ATLANTA (CN) - Federal prosecutors say that Coldwell Banker Joe T. Lane Realty kept separate listings for white and black homebuyers, steered white people to white areas and told one "tester" that "blacks do not keep their homes up" and "whites move south when blacks move in."
The U.S. Justice Department sued the realty office in Jonesboro, Ga., and its agent Rodney Lee Foreman after the National Fair Housing Alliance investigated the Coldwell Banker agent with "testers" of different races.
On three occasions, Foreman agent steered white testers to predominantly white areas, the complaint states. Foreman allegedly told one tester not to look at homes in one area as it was predominantly African American, and said he "saw people selling drugs at the neighborhood entrance."
Upon being contacted by telephone, "Foreman told the tests that he did not know where to take the tester because he could not tell from talking on the telephone whether the tester was white," the complaint states. "Foreman said words to the effect that 'I didn't know if you were a Caucasian or not over the phone.'"
Foreman told a tester that "blacks do not keep their homes up" and that "whites move south when blacks move in."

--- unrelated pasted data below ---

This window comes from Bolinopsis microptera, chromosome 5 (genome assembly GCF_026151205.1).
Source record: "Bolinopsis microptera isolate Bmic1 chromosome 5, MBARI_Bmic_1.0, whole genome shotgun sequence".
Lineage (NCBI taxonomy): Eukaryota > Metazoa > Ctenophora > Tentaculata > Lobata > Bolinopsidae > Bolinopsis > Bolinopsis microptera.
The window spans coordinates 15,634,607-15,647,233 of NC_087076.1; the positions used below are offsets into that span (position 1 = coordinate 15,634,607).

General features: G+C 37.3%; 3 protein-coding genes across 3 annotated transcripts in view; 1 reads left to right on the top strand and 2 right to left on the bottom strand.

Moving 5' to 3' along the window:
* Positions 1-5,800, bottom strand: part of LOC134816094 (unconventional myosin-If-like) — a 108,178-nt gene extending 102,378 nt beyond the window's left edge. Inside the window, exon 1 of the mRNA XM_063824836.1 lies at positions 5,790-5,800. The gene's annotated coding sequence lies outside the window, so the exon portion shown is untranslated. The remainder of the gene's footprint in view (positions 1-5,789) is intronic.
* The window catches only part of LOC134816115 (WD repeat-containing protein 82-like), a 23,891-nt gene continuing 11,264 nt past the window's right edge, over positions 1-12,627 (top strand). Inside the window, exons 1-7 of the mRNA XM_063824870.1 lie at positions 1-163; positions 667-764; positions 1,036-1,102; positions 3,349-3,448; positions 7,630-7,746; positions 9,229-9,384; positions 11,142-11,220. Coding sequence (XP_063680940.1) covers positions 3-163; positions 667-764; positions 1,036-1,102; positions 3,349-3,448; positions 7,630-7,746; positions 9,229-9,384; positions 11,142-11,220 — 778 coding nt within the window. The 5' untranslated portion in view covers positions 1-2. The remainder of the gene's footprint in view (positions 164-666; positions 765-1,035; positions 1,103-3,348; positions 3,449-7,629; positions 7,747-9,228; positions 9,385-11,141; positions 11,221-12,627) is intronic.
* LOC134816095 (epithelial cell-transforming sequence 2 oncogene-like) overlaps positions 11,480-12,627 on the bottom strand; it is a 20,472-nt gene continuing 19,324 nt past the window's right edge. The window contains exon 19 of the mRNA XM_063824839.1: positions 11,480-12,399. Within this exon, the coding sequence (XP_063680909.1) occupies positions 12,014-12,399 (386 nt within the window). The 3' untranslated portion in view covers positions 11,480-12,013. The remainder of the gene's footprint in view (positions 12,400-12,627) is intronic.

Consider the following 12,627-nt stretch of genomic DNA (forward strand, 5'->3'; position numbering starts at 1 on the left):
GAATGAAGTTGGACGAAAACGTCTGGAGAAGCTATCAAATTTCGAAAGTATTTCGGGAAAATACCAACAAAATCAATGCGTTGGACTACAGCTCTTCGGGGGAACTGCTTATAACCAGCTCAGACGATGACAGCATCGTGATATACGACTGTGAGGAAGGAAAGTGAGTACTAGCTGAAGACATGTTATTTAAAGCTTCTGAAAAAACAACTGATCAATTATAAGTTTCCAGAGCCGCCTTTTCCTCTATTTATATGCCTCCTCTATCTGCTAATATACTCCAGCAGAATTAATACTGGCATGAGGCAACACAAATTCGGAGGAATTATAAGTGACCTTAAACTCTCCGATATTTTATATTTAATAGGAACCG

It adds that Foreman "told the [white] tester words to the effect that he had planned to show that home to the tester but that the home was in a black neighborhood, 'so that one's out.' Foreman told the tester that he made two different sets of listings - one set in case the tester was white and one set in case the tester was black."
Coldwell Banker Joe T. Lane Realty and Jonesboro are in Clayton County, which has been in turmoil for years and wracked with lawsuits over racial tension in its sheriff's office.
The United States alleges violations of Fair Housing Act. It demands an injunction and monetary damages for the National Fair Housing Alliance.
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